17th May 2010

Harnessing new technology to add value to meat production

The early results of a research project looking at techniques to add value to our meat production system look promising, it was revealed at the launch of Quality Meat Scotland’s Research and Development Report 2010.

The project is being carried out by Cameron Craigie, the first PhD student solely funded by QMS, and harnesses scientific expertise in both New Zealand and Scotland as part of a new research collaboration between QMS, SAC, AgResearch (New Zealand Crown Research Institute) and Massey University in New Zealand.

Speaking at the launch, Mr Craigie said the aim of the project was to develop objective measures of eating quality and a value-based marketing system in Scotland.

“Objective measurements of meat quality and saleable meat yield are very important and offer the possibility that farmers could also be rewarded for the quality of meat they produce. At present our grading system doesn’t take eating quality or product consistency into account – two key factors in a consumer’s decision about whether to repeat a meat purchase,” said Mr Craigie.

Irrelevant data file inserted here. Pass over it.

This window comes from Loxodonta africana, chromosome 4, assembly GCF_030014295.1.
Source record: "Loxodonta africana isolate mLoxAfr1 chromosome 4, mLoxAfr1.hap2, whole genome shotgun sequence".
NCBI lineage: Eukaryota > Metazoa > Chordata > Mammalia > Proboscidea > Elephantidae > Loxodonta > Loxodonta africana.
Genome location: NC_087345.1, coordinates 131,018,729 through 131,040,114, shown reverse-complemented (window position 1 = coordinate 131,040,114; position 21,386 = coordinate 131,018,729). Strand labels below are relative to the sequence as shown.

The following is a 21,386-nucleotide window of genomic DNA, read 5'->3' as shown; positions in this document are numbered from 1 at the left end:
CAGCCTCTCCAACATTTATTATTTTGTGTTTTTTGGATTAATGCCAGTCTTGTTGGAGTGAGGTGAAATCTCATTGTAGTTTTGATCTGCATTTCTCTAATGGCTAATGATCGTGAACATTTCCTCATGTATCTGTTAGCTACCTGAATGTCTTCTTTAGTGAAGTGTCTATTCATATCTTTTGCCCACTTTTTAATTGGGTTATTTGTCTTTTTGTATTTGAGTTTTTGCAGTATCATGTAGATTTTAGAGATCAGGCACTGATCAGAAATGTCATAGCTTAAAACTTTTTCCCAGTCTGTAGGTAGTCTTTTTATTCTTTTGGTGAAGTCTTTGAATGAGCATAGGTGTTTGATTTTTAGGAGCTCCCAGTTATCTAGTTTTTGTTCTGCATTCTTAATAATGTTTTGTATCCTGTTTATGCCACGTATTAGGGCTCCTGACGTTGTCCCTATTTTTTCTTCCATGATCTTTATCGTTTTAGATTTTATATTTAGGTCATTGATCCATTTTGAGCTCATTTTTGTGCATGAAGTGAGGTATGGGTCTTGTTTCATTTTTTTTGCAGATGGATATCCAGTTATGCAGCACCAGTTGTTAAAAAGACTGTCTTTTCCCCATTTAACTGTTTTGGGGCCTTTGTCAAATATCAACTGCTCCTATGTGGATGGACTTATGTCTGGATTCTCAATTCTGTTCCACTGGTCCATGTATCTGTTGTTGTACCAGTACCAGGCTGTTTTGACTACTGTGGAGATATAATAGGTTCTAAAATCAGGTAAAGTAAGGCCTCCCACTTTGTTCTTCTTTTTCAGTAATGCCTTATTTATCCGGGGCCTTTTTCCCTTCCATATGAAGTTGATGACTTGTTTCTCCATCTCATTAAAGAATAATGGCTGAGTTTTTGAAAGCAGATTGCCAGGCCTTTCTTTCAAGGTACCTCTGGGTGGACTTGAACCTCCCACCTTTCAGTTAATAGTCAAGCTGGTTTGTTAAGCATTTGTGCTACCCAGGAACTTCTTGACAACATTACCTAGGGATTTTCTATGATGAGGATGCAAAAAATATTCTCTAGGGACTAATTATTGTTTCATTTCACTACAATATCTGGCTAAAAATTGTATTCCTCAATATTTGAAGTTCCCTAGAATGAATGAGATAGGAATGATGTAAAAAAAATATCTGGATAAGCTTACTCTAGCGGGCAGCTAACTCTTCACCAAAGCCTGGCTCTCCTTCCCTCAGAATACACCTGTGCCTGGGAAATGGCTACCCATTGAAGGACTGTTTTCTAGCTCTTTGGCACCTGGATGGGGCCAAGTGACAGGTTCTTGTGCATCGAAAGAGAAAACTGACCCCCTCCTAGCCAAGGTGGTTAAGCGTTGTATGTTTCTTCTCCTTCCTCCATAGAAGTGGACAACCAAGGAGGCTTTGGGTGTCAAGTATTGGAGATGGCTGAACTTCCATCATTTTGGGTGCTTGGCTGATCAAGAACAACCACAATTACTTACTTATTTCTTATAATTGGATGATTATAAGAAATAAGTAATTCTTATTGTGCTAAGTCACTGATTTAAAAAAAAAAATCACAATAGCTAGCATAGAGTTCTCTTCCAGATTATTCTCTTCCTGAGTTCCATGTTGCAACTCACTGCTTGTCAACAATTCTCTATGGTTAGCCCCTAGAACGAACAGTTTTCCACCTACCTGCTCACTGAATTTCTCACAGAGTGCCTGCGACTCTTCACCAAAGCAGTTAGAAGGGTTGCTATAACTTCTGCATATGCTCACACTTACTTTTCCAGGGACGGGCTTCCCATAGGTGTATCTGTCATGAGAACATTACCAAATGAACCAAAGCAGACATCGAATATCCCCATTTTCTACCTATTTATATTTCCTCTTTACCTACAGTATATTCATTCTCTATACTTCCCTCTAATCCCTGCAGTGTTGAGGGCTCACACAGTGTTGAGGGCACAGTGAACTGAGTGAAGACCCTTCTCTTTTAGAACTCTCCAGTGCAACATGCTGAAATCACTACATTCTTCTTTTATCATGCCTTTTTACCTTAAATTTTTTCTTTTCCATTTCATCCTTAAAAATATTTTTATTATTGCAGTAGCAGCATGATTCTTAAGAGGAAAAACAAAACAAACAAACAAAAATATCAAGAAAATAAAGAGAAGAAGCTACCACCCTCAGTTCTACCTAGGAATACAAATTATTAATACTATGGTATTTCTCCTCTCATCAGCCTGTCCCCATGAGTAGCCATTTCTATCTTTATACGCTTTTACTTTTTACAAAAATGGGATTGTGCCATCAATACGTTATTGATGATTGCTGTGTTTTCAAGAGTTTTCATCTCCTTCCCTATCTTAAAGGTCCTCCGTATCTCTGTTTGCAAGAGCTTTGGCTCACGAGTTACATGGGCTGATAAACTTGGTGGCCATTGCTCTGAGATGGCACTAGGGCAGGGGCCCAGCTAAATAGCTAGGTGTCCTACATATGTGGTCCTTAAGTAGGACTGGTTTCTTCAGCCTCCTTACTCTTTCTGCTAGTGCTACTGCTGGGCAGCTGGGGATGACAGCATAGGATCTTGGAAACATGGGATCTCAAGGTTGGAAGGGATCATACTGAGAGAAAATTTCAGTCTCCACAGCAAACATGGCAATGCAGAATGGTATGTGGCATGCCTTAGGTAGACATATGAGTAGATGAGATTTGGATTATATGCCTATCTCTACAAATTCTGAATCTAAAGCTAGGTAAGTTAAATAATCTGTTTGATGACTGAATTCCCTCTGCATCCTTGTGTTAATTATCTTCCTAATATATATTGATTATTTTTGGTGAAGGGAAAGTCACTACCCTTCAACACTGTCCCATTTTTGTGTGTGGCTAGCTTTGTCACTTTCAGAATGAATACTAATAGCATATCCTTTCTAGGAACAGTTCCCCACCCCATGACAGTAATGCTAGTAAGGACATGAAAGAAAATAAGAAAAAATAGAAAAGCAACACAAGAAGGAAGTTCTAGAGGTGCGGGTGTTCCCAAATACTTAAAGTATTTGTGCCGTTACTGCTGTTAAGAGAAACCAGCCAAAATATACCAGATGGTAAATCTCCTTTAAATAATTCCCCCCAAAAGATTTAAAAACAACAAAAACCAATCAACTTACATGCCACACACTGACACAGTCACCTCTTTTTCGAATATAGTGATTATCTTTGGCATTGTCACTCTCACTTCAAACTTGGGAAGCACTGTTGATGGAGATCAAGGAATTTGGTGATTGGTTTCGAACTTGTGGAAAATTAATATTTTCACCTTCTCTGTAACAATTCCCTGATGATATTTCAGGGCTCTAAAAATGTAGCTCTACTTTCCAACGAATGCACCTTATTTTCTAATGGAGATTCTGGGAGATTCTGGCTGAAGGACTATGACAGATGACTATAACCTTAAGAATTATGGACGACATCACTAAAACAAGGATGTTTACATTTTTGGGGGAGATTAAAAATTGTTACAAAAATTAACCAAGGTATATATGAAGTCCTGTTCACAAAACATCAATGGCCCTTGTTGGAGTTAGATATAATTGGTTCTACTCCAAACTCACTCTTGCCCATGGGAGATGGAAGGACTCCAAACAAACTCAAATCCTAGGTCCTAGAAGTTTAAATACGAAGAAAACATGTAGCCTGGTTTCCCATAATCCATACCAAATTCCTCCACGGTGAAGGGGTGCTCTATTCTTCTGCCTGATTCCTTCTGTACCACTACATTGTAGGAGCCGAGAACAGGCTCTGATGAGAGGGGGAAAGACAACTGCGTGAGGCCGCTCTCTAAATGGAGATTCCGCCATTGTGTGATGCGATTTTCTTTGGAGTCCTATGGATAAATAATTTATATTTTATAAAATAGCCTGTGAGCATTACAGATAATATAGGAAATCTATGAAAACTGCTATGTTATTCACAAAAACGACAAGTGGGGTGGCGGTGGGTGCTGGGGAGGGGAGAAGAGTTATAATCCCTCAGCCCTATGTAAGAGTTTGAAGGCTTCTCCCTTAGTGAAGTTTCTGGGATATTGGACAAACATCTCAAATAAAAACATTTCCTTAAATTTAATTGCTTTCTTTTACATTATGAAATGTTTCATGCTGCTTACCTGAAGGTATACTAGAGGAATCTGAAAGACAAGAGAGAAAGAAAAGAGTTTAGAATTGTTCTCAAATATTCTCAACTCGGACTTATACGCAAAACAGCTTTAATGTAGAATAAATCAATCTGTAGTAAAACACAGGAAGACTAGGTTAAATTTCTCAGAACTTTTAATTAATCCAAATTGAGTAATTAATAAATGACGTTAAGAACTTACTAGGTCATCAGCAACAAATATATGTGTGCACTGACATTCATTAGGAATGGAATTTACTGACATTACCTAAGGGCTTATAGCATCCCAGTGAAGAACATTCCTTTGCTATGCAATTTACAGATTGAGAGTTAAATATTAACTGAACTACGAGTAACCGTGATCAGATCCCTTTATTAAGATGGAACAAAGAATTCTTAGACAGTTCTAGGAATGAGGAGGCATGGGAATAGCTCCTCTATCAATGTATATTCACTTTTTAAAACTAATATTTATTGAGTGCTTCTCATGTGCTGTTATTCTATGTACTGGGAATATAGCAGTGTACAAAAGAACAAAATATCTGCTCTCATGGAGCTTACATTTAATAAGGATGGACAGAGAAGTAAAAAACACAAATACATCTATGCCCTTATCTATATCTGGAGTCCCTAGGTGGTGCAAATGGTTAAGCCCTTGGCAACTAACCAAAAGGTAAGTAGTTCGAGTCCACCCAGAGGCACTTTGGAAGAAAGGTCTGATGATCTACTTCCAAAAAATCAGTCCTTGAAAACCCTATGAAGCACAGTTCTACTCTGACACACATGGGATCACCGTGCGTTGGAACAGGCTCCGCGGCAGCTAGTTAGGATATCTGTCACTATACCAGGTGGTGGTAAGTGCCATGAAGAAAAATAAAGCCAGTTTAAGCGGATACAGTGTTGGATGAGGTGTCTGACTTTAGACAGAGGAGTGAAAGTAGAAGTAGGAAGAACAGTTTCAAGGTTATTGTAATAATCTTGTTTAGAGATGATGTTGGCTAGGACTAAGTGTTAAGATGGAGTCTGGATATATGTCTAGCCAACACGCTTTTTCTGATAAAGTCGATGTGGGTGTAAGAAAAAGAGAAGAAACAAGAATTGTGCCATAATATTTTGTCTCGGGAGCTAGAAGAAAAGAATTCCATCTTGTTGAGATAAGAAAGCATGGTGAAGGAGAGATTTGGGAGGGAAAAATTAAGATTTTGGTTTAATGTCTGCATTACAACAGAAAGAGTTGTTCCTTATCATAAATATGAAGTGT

Equally, the EUROP grading system cannot, he said, give a clear market signal to farmers about what consumers want and what direction they need to move to increase returns.

“Adding value to the system by guaranteeing quality will place Scottish beef and lamb well ahead of its competitors in both the domestic and export markets. By adding value to the product Scottish farmers can increase their strategic competitive advantage and profit,” added Mr Craigie.

Two key technologies – Video Image Analysis (VIA) and Near Infrared Spectroscopy (NIRS) - are being investigated to measure meat yield and the saleable meat quality of beef and lamb under commercial conditions in Scotland.

The project is looking at whether these technologies could provide the information needed to form the basis of a value-based marketing system.


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